For you shall go out with joy, And be led out with peace; The mountains and the hills Shall break forth into singing before you, And all the trees of the field shall clap their hands.

Isaiah 55:12

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Do stomach aches, headaches and other bodily symptoms make you worry that you are seriously ill? Can doctors convince you otherwise or do you believe you have a sickness that is currently undetectable and life-threatening? Have you been labelled a hypochondriac?

What is hypochondriasis?

Hypochondriasis is characterised by symptoms suggesting a physical disorder but for which there are no demonstrable organic findings or known physiological mechanisms. Hypochondriasis is defined as a person’s
preoccupation with the fear of contracting, or the belief of having, a serious
disease. This fear or belief arises when a person misinterprets bodily symptoms or functions. Although it might start out as a small sign/symptom, such patient’s preoccupations and concerns with being ill often culminate in significant distress and impairment in one’s ability to function socially and occupationally.

A persistent fear

According to the psychiatric diagnostic manual, diagnosis of hypochondriasis requires that patients be preoccupied with the false belief that they have a serious physical disease, based on misinterpretation of physical signs or sensations. The belief must last 6 months, despite the absence of pathological findings on medical and neurological examinations. The diagnostic criteria also stipulate that the belief cannot have the intensity of a delusion (a fixed false belief based on incorrect inference about external reality) and cannot be restricted to distress about appearance.

Anyone can be affected. The symptoms must also be severe enough to cause emotional distress or impair the patient’s ability to function in important areas of life. When such patients do not recognise that their concerns/preoccupations about contracting a disease are excessive, clinicians may specify the presence of poor insight. This condition affects men and women equally, but are most commonly seen in those between 20-30 years of age.

Real or imagined?

A sticky topic...While many people might worry when
they start to feel ill, most of them are content with proper rest, high doses of vitamin C and if necessary, a check up along with treatment from their local GP. People struggling with hypochondriasis however may become increasingly concerned about their health and well-being, despite appropriate reassurances from their doctor/s. While the symptoms cannot be corraborated medically, the pain and anxiety feels very real. Such patients are thus sensitive to and susceptible to being perceived as 'crying wolf' and hence, not taken seriously. On the other end, family members may take on more intensive caring roles, which may inadvertently reinforce their concerns and preoccupations. This may result in an unhelpful cycle of costly arduous doctors' appointments and tests without the appropriate help.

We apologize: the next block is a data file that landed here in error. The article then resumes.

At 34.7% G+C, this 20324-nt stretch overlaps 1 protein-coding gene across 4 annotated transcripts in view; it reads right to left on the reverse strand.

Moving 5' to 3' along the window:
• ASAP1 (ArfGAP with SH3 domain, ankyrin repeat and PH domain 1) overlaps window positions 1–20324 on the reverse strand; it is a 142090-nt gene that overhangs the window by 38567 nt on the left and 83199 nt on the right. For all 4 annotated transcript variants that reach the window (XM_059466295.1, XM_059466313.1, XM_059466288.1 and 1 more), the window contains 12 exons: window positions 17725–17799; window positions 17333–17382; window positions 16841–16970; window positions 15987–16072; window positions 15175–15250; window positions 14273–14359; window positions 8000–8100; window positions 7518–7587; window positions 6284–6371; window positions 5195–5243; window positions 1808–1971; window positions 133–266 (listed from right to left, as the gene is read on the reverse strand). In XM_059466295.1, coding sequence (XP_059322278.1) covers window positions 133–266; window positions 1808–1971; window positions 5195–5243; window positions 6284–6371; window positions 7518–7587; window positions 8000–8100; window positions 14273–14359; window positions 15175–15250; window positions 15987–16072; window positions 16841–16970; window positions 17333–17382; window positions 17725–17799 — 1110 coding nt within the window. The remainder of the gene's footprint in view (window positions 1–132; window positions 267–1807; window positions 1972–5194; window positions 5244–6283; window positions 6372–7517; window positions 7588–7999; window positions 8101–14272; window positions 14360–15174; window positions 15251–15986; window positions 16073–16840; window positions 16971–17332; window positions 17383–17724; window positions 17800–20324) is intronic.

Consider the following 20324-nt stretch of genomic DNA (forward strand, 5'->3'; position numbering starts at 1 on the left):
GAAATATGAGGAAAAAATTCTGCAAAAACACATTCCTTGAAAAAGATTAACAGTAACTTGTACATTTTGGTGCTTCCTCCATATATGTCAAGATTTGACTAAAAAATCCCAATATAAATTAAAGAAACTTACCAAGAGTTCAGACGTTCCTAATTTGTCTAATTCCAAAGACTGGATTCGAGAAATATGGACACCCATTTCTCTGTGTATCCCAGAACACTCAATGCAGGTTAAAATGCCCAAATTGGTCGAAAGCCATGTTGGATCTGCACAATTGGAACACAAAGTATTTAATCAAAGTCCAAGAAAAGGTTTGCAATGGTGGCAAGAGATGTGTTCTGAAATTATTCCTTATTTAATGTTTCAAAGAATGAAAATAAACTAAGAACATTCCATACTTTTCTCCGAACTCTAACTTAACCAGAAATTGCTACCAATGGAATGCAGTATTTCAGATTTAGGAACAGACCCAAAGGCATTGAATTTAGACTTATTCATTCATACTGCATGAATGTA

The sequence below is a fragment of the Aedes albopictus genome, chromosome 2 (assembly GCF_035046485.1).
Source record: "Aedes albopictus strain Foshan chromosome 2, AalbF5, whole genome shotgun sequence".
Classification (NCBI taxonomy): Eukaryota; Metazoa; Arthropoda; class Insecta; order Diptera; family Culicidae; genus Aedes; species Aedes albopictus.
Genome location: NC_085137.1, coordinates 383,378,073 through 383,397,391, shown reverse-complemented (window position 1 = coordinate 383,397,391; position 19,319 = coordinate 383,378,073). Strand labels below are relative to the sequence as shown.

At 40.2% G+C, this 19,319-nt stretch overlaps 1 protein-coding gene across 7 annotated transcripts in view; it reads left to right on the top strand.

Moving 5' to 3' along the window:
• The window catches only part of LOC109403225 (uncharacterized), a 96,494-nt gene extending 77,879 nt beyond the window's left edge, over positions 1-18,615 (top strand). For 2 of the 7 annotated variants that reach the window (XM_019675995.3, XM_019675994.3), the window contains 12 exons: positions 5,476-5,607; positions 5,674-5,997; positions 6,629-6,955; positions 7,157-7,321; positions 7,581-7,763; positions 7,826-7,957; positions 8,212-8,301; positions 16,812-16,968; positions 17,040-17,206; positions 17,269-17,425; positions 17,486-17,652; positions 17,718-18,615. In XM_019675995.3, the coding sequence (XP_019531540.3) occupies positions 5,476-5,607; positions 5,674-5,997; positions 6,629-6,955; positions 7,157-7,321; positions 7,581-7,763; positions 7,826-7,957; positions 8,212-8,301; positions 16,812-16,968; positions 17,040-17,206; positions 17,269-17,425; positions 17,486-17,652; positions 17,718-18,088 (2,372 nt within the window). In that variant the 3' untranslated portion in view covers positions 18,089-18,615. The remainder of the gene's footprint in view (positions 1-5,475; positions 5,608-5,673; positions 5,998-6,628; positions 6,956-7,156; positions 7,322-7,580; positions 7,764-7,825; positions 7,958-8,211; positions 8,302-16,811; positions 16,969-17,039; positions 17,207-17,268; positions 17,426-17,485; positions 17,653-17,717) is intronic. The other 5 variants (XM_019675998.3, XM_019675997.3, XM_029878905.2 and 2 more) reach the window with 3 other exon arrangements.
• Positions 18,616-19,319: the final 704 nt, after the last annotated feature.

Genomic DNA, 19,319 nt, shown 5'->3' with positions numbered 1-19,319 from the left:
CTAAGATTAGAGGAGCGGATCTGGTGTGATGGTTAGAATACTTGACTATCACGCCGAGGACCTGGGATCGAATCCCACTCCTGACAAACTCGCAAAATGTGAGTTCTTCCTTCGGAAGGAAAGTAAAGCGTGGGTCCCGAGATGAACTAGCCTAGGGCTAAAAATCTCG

Receiving appropriate treatment

Such patients are generally known to present at general practioners rooms and hospitals, making them resistant to psychiatric and psychological support. As most hypochondriacal symptoms are closely associated with psychological stressors, such individuals should be encouraged to seek support. Because we live in a relatively stigmatised society, emotional vulnerability is hardly encouraged. Such 'pain' can thus manifest physically, in forms that are more socially acceptable and 'supported'. The arguement is not so much about whether it is a physcial or psychological disorder, but more about treating it apporpriately and relevantly. This means involving a multi disciplinary team (of doctors, psychiatrists and psychologists) as well as mobilising one's social support. 

When to seek professional help

It is best to have your symptoms assessed and distinguished from other medical conditions that are not necessarily easily diagnosed. Different types of therapy are available for such symptoms or conditions, each aiming to reduce anxiety and promote a healthy lifestyle. Over and above seeking treatment, remember to pray and ask the Lord for His strength and power to help you overcome anxiety and fear. he is the Master Physician and promises in Isaish 19:22 that if "they will turn to the Lord...He will respond to their pleas and heal them."

 

Nicole Sun is a Clinical Psychologist and part time lecturer at the ICP. For counselling or studies in Christian Psychology call 011 827 7611 or see www.icp.org.za To contact Nicole directly please send an email to nixsun@mweb.co.za

 

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